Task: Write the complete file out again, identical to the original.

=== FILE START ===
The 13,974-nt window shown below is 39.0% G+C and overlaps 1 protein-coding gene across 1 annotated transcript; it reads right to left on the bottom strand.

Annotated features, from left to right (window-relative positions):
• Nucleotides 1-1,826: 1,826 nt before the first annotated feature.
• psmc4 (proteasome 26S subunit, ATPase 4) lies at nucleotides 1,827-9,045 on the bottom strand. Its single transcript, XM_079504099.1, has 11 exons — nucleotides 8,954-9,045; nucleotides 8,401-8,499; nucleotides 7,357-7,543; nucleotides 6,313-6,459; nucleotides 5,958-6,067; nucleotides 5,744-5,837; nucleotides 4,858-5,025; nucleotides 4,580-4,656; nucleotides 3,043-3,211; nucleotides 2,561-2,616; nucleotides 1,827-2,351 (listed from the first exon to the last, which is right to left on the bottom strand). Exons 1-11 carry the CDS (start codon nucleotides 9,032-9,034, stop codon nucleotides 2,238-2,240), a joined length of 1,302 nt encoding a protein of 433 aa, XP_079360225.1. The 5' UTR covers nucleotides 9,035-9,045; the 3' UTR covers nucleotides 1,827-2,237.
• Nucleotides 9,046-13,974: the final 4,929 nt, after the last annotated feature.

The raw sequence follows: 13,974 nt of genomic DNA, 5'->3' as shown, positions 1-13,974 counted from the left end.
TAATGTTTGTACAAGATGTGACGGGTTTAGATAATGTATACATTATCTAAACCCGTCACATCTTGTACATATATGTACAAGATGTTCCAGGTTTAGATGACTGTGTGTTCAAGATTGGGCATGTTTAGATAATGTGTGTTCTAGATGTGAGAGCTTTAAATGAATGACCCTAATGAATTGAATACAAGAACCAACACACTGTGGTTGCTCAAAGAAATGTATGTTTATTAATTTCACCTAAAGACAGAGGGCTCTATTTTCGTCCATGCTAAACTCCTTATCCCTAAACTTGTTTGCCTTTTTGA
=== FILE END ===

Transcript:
The 13,974-nt window shown below is 39.0% G+C and overlaps 1 protein-coding gene across 1 annotated transcript; it reads right to left on the bottom strand.

Annotated features, from left to right (window-relative positions):
• Nucleotides 1-1,826: 1,826 nt before the first annotated feature.
• psmc4 (proteasome 26S subunit, ATPase 4) lies at nucleotides 1,827-9,045 on the bottom strand. Its single transcript, XM_079504099.1, has 11 exons — nucleotides 8,954-9,045; nucleotides 8,401-8,499; nucleotides 7,357-7,543; nucleotides 6,313-6,459; nucleotides 5,958-6,067; nucleotides 5,744-5,837; nucleotides 4,858-5,025; nucleotides 4,580-4,656; nucleotides 3,043-3,211; nucleotides 2,561-2,616; nucleotides 1,827-2,351 (listed from the first exon to the last, which is right to left on the bottom strand). Exons 1-11 carry the CDS (start codon nucleotides 9,032-9,034, stop codon nucleotides 2,238-2,240), a joined length of 1,302 nt encoding a protein of 433 aa, XP_079360225.1. The 5' UTR covers nucleotides 9,035-9,045; the 3' UTR covers nucleotides 1,827-2,237.
• Nucleotides 9,046-13,974: the final 4,929 nt, after the last annotated feature.

The raw sequence follows: 13,974 nt of genomic DNA, 5'->3' as shown, positions 1-13,974 counted from the left end.
TAATGTTTGTACAAGATGTGACGGGTTTAGATAATGTATACATTATCTAAACCCGTCACATCTTGTACATATATGTACAAGATGTTCCAGGTTTAGATGACTGTGTGTTCAAGATTGGGCATGTTTAGATAATGTGTGTTCTAGATGTGAGAGCTTTAAATGAATGACCCTAATGAATTGAATACAAGAACCAACACACTGTGGTTGCTCAAAGAAATGTATGTTTATTAATTTCACCTAAAGACAGAGGGCTCTATTTTCGTCCATGCTAAACTCCTTATCCCTAAACTTGTTTGCCTTTTTGA